# Block Tree

## Story

I was trying to solve this problem from the gym and I struggled to find the solution. Finally, I came up with a very interesting data structure capable of handling any subtree update and really don't know if someone else has seen it before, but I will post it here since I could not find its name (if it has) in google. My solution was able to solve the problem with *O*(*N*) memory, *O*(*N*) in creation, per query. When I saw the editorial I saw that it had another interesting approach with an update buffer which solved the problem in , for my surprise my solution was summing the creation and queries, and I saw conveniently the author used *Q* < = 10^{4} so probably the author didn't know about my approach.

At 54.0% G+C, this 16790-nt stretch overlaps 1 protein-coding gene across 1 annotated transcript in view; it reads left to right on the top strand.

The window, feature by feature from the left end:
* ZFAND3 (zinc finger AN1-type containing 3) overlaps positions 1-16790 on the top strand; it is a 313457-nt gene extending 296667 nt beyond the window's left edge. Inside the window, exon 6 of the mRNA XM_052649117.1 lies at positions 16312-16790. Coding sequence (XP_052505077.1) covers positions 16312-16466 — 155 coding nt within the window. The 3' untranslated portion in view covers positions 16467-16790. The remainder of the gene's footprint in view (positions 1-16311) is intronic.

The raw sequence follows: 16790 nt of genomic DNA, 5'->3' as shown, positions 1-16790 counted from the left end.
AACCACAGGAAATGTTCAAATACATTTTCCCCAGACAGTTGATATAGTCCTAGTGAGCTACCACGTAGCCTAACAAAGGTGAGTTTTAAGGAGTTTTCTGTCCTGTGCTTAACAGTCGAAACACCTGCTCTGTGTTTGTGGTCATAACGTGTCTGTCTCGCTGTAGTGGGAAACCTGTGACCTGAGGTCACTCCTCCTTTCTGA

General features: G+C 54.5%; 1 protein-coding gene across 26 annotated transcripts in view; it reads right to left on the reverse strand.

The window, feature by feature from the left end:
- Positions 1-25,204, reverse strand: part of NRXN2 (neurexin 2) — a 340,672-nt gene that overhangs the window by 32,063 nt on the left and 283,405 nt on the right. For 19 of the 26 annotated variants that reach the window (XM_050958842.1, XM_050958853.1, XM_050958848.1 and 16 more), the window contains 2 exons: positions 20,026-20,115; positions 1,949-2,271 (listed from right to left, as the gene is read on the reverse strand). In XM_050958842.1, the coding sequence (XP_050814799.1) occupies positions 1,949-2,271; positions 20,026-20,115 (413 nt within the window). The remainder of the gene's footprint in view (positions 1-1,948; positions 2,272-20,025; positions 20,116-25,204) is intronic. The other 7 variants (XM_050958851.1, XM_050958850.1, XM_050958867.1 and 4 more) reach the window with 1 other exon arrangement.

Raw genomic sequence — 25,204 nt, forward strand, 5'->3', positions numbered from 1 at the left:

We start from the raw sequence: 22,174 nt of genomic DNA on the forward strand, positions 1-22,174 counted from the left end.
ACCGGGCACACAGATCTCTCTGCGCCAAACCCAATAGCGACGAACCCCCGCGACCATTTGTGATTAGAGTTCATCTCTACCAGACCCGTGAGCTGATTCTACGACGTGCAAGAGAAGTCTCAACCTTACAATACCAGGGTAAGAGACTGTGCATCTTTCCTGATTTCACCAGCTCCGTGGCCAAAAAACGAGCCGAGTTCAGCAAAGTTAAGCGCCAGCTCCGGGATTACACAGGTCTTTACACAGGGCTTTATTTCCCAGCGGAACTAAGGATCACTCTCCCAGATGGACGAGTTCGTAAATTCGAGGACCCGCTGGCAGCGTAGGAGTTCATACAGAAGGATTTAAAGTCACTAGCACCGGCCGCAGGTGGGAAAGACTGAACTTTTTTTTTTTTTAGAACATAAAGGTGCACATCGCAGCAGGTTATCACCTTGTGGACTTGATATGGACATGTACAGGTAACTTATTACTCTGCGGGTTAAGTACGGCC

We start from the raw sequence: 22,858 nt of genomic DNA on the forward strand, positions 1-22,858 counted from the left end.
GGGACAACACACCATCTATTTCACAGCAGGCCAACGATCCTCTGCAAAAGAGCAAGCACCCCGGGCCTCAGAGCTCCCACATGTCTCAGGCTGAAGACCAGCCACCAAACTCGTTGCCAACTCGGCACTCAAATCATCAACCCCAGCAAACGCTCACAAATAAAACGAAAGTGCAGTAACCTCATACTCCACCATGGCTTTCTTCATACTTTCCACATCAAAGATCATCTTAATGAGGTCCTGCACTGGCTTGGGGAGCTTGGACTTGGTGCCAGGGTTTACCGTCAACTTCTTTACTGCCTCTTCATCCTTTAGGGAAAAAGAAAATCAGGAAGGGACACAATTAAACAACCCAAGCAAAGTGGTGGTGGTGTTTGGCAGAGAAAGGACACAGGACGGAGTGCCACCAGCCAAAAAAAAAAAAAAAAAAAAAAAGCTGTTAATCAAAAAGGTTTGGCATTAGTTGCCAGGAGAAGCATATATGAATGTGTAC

After analyzing my approach and reading one of the comments in the same problem, I saw that the problem could be also solvable using Square Root Decomposition in the Euler Tour Technique. Then I analyzed my approach and it seems that they are 90% the same, but the difference is in how the decomposition is stored. As some can see the relationship between KMP and AhoCorasick (Matching in Array — Matching in Tree), I see this as (Sqrt Decomposition Array — Sqrt Decomposition in a Tree). So, after posting this structure I search in what cases is my data structure better than the Euler Trick, then I thought of a new feature that can be implemented. I found it, it can dynamically change (be cut, and joined). Well, I probably have bored with this story, so let's go to the point.

**Update** — After posting this algorithm I received a comment with the name of this structure, it is called block-tree for those who don't know. I tried to find something on the internet but with no success.

## Construction